June 15: Look at the treasure I found, courtesy of accomplished American author Margaret Read Macdonald whose long list of works reflect sparkle, colour and fun! A secret chest too, I’ll maintain and for good reason.
Several online booksellers in the UK, USA, and Australia including their respective libraries
have readily advertised and stocked the tempting 191-page book of tales (pictured), since it was first published by Libraries Unlimited in August 2008. Yet when I scoured the online web for two major Malaysian booksellers, the names of author, title and ISBN number all drew a blank.
As I skimmed quickly through Google, no Malaysian book blog seems to have mentioned it either with the exception of one as a tucked-away ‘reading list’ a few months ago. None popped up but then to be honest, this once robust scene has now dwindled to a trickle.
Still as a consolation, I doubt that Macdonald, the lively-spirited Fulbright scholar, children’s librarian, author of over 55 print and audio folklore tales and the grand dame of storytelling would have noticed. Not when it sounds like she could be having herself a ball at this very moment, travelling the world. Studying the animated writer’s illustrious portfolio on her cheerful website, nothing I write could possibly do her justice.
Dedication and pure passion spell the author’s life work as she reads and acts the perfect role of raconteur at storytelling workshops, festivals, conferences and schools worldwide. Already, her calendar this year looks pretty full.
The Singing Top: Tales from Malaysia… is Macdonald’s latest title. The writer who is expert in recording various ethnic folklore, sketches 15 Borneo tales in this anthology as part of a specialised World Folklore Series. Having a quick glance through the titles, it’s easy to see that Macdonald has gathered all the right enriching fables that provide for an exotic and flamboyant Malaysian history – there are Malay legends and intriguing if not humorous stories of the sultanate as well as the wily, cunning mousedeer. Tales of orchards, princesses, curses and animals offer decorative plots for the rest of the fare. Accompanying novelties include colour photography, puzzles, games, proverbs and notes sketched alongside the tales. Having grown up with all these stories told us by teachers, friends and parents, while I was at school in Malaysia as a little girl, I can assure you there won’t be a dull moment.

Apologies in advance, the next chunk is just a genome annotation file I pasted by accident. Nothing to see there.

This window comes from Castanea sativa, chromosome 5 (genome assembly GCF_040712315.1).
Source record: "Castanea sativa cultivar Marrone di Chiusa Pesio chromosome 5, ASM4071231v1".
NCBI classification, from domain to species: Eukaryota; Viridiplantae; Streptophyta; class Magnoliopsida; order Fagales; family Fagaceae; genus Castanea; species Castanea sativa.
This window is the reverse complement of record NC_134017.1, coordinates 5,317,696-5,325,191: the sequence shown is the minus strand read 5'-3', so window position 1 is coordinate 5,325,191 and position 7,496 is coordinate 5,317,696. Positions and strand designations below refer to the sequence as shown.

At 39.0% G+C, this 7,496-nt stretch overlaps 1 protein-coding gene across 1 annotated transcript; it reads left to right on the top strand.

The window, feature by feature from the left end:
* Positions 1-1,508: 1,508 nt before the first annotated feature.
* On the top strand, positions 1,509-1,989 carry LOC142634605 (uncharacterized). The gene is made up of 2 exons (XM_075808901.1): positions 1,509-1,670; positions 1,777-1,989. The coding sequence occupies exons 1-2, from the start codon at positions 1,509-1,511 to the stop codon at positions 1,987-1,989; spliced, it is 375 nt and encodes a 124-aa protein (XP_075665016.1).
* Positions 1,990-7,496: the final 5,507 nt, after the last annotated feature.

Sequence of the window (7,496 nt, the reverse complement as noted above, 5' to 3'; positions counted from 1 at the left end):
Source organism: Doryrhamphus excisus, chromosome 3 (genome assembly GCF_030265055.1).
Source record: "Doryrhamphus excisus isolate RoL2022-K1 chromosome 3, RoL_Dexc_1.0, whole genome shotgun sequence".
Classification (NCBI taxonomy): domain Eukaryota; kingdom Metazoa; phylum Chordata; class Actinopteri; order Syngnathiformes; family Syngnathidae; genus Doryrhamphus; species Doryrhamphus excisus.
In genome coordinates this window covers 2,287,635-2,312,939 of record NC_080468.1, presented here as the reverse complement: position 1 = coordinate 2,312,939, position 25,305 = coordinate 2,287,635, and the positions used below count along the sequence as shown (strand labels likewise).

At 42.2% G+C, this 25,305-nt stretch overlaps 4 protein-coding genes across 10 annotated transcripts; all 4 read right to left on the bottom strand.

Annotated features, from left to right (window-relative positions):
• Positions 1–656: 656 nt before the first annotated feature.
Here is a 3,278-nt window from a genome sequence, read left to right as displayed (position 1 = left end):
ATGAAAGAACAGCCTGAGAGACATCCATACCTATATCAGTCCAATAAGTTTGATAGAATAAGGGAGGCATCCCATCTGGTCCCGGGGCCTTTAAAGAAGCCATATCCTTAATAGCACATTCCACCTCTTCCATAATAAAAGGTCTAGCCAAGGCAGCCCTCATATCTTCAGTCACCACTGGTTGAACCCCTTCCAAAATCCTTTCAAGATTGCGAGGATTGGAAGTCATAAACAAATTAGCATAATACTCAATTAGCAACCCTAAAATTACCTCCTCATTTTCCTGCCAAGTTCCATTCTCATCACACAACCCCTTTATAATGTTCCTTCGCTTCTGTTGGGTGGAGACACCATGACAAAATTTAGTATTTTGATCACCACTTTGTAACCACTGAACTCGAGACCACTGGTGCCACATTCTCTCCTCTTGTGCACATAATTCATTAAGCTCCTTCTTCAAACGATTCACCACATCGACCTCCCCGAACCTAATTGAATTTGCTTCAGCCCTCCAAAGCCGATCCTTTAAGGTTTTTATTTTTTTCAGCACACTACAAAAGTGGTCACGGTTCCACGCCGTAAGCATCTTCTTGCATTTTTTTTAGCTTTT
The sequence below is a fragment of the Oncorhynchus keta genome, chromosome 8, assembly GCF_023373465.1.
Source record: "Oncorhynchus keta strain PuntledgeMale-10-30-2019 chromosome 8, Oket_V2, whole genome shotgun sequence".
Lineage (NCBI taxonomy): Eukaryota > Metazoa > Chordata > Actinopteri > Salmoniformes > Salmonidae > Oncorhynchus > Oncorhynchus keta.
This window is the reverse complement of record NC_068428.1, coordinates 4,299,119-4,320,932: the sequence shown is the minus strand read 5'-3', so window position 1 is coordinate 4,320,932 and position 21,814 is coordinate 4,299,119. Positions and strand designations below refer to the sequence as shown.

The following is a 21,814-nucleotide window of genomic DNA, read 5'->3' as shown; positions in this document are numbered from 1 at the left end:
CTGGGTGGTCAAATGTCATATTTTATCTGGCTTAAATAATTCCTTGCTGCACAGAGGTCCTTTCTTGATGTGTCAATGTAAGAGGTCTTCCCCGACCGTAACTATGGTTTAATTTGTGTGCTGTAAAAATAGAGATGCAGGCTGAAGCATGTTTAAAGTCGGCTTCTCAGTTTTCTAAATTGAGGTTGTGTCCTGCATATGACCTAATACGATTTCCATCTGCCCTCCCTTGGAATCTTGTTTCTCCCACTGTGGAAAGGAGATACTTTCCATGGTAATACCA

I will let you know more once I’ve read the book. I’m glad to see the title on Waterstone’s database. I’ll be along tomorrow to order it for sure, never mind that the hardback stands at the slightly steep price of £22. Already, it feels like a nostalgic heritage for me here in Dublin. I’ll probably have a moment flicking through the beautiful tales and remembering my classmates long gone. But then I who never really stopped being the child, long for the excuse.
Photograph of Margaret Read Macdonald courtesy of MargaretReadMacdonald.com
I don’t mind if I get a 100 rejections from this literary agency. Of course, that’s a dire wish I don’t expect to come true. But India’s new literary agent, Sherna Khambatta who studied in Scotland and now resides in Mumbai, owns a one page website that to me feels as gently exotic as her name. Khambatta is the UK based Wade & Doherty’s Literary Agency Representative in the Indian sub-continent; although she is on the lookout for manuscripts at the moment, from anywhere at all.
Incidentally, one of Wade’s exciting discoveries was the young British scholar, Helen Oyeyemi who brought Nigerian fiction into a popular new light in England with the publication of her novel Icarus in London. Her newly-released novel, White is for Witching, waits impatiently in my library.
I am drawn into the parlour of Khambatta’s website for its poignant and slightly romantic indoor scene that speaks so much for my life as a traveller and writer. The falling rose petals reminds me of a sensuous scent or soap and also my great love for the Middle-East. The photos of exotic lands bears faraway thoughts of an old India. It doesn’t just hint of Rushdie’s literary grandeur but also triggers memories of both my grandparents’ and father’s lands in the Punjab and Kerala. The books, coffee mug and clock say all the rest about my waking day. And those Post-Me reminders from where her website details are placed…
Khambatta’s website would do far more for me each morning with exuberance, than any inspirational Patience Strong verse or the aroma of good filter coffee. It’s tidy, elegant and inviting in a way that would stay tenderly pleasing to any rejected writer’s eye.
Silver needles spiking trees
Gardens sewing leaves
The rain languished,
resting woman in her
Not brittle, no
summer sun dwindle.
Cold wet repose,
baked heat meltdown.
– suzan abrams –